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Probably the greatest bottleneck we have run into in our Virtual Accessibility project of getting audio and video recordings of district workshops and the like has been editing. Part of the reason for this is that I had very little experience at doing this kind of editing when we started.

The other reason has been learning to use the software we had, and choosing to spend a little more money to buy some new editing software.

We began (and I am still using, because I like it) a free audio editing software called “Audacity”. You can find it here: http://audacity.sourceforge.net/

I will be the first to admit that when you look at it, it is a bit intimidating. I have found some tutorials on how to use it online, but there is not a tutorial in the software. When I got familiar with it, it is really simple to use and does not have a lot of bells and whistles to confuse you. It allows you to import the recording, edit out parts you don’t want, add in an introduction and closing recording, and do some basic clean up on the sound.

It is a great tool for congregations to use… but it only does audio.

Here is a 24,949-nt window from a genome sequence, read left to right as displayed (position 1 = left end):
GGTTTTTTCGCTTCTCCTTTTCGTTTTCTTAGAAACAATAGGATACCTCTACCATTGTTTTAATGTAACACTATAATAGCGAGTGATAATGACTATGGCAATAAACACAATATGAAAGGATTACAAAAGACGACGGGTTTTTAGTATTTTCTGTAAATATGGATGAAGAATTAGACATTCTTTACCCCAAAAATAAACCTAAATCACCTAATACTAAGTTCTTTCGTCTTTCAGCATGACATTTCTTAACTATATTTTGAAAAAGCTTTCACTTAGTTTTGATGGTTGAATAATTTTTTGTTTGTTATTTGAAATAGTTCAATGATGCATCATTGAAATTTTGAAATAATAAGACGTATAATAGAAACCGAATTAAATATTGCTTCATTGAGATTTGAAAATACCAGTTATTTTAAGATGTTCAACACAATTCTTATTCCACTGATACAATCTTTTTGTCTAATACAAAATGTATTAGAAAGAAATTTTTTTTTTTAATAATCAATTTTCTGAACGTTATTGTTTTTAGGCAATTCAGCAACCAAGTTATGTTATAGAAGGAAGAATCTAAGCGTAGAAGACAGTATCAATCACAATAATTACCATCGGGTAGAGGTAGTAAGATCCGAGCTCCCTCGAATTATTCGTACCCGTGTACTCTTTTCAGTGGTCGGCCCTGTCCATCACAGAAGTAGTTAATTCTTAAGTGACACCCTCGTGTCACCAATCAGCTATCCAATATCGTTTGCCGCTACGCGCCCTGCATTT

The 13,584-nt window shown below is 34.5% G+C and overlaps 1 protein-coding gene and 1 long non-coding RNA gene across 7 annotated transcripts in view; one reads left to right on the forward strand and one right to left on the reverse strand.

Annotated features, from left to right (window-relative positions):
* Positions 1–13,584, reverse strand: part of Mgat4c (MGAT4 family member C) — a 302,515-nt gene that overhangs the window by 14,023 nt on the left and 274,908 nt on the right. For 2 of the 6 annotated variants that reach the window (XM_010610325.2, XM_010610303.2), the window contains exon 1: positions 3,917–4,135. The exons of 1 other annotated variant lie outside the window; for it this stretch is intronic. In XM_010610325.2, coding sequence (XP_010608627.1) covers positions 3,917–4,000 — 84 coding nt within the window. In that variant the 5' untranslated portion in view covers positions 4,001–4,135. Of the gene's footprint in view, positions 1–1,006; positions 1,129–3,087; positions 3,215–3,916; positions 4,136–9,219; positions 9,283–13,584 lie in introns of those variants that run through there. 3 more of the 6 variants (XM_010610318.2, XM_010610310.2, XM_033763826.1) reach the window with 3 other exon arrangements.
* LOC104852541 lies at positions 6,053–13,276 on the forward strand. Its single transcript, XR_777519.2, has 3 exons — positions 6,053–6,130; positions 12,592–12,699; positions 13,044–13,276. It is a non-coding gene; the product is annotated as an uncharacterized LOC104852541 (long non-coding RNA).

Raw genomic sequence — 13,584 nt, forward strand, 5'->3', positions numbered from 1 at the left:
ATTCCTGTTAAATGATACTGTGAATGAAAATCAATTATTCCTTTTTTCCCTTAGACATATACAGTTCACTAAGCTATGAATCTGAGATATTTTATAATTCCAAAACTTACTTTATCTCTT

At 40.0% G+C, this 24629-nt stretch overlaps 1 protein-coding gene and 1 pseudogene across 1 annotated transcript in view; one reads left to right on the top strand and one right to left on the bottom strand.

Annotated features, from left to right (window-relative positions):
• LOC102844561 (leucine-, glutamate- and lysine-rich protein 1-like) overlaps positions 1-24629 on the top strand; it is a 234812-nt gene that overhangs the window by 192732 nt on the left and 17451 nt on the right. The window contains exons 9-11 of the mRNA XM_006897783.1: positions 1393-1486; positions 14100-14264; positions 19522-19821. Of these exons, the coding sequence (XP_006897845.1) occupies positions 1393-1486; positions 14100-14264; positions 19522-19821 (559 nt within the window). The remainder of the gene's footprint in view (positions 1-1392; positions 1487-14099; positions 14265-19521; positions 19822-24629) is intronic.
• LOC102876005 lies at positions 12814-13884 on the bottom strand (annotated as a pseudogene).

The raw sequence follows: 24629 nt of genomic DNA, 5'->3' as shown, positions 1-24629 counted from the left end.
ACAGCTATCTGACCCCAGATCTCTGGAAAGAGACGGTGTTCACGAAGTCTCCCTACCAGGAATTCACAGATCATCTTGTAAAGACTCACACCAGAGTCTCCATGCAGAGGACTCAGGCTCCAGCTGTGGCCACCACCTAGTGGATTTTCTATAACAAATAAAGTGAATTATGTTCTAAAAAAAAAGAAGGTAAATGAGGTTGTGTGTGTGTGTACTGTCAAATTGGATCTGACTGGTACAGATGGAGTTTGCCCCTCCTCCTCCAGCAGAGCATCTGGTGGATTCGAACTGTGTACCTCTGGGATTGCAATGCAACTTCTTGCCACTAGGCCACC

As we began to need to work with video, we choose to purchase a fairly inexpensive software package that does both audio and video editing, called “Roxio Creator.” You can find it at http://www.roxio.com/

This software does about everything a congregation would need to do with audio and video media, to get it ready to share on a congregational website or to give CD’s or DVD’s to congregation members. It edits audio, Video, and even burns DVD’s and CD’s. It even has a photo editor.

We are just now getting to play with this software, and will let you know more about it later… but it appears to be just about everything a congregation would need to do virtual accessibility… and unlike audacity and many of the other software sets we looked at, it has excellent tutorials and is really easy to use.

Yours in Faith,